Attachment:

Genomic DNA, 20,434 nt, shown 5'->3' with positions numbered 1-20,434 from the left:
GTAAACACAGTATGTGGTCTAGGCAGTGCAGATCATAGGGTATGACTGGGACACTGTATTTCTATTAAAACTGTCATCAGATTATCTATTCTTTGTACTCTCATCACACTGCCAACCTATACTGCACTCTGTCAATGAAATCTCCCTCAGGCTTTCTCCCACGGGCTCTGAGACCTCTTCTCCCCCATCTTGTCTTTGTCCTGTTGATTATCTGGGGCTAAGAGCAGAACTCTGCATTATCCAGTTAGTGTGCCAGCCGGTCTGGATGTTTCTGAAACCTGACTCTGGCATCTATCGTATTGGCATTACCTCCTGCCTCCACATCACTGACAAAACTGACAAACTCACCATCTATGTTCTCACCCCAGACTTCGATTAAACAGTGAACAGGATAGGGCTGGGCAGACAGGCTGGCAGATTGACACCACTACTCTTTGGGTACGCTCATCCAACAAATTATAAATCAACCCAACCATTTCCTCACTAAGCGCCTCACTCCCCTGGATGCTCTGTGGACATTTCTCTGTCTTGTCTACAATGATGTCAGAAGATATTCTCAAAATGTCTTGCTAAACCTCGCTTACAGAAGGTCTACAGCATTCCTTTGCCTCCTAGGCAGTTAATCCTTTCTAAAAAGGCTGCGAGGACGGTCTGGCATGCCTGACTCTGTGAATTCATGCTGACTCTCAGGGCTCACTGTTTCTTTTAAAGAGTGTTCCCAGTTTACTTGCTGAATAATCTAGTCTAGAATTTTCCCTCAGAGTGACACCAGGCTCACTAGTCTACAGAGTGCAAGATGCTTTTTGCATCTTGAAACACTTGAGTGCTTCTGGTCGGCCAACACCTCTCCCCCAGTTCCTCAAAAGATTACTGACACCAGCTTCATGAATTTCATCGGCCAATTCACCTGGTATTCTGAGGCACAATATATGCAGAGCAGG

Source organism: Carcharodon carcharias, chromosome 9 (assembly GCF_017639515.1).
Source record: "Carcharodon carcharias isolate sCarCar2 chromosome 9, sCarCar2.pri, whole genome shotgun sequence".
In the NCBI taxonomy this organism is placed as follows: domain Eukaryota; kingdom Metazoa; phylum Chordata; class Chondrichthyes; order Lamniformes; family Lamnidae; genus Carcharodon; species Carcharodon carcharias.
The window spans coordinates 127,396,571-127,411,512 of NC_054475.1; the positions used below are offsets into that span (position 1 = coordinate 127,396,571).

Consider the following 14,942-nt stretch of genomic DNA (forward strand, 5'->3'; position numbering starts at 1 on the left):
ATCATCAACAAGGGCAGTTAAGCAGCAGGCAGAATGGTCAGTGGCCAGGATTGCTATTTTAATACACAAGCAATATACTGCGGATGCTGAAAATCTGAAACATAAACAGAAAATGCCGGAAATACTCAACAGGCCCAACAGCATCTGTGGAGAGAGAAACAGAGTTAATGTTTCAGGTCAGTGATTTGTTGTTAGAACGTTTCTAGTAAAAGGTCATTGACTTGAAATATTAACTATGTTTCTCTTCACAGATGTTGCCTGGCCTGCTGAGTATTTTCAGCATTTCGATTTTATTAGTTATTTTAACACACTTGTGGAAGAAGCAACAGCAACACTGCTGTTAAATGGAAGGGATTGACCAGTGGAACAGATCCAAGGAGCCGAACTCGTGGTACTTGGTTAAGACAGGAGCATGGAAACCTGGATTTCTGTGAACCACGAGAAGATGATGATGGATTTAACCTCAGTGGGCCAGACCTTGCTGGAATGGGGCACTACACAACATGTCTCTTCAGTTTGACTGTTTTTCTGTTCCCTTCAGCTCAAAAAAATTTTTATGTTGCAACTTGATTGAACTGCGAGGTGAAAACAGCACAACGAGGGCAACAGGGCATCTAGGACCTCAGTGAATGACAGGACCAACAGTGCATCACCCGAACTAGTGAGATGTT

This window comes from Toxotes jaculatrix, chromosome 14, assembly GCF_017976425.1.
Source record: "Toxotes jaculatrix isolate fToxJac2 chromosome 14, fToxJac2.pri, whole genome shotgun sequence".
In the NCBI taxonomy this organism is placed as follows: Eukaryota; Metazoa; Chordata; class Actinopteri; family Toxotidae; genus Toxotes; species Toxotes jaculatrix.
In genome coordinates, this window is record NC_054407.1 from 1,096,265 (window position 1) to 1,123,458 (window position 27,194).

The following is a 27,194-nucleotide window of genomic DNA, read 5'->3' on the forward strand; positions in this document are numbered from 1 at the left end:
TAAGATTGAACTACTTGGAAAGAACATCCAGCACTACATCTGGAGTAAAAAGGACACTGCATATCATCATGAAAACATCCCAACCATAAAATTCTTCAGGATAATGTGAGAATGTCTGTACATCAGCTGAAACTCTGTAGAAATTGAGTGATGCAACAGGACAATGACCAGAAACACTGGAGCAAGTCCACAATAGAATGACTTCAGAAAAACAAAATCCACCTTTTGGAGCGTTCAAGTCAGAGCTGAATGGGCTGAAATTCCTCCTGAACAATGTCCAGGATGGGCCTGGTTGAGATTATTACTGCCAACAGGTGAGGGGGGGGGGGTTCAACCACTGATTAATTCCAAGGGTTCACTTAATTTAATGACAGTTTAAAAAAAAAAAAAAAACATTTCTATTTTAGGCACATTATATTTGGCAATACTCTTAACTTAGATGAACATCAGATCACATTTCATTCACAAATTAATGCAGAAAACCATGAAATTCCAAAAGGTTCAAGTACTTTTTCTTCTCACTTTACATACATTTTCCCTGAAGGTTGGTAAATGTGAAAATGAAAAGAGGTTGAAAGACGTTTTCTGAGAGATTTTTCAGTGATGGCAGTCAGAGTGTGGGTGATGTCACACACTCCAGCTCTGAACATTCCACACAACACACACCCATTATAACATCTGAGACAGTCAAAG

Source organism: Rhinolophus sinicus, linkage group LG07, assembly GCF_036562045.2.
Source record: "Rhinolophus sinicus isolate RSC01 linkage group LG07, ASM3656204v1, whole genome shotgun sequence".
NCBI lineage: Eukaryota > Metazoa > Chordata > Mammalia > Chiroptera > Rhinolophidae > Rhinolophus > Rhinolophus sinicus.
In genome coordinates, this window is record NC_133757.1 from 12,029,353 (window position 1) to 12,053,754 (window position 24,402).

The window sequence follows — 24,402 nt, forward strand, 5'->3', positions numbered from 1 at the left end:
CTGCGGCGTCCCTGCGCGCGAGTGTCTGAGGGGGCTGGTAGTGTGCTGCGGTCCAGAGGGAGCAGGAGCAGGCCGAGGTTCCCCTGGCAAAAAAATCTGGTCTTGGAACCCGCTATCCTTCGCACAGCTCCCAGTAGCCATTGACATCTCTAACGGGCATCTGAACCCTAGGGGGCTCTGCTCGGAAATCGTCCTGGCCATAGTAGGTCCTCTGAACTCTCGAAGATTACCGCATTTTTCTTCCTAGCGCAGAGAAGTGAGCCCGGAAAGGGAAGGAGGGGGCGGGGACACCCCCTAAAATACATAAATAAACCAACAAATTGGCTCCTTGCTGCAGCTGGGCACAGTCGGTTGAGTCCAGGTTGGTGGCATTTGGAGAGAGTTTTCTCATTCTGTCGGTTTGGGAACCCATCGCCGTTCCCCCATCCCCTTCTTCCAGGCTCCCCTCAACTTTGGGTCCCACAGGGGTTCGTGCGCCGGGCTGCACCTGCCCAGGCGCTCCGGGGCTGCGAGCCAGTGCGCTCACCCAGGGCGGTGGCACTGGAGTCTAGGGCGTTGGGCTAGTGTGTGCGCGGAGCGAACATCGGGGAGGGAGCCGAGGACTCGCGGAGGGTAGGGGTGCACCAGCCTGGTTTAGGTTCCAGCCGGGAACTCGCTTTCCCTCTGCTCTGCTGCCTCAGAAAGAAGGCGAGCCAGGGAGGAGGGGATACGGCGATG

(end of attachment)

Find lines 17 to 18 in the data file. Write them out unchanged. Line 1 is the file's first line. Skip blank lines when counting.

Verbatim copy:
NCBI lineage: Eukaryota > Metazoa > Chordata > Mammalia > Chiroptera > Rhinolophidae > Rhinolophus > Rhinolophus sinicus.
In genome coordinates, this window is record NC_133757.1 from 12,029,353 (window position 1) to 12,053,754 (window position 24,402).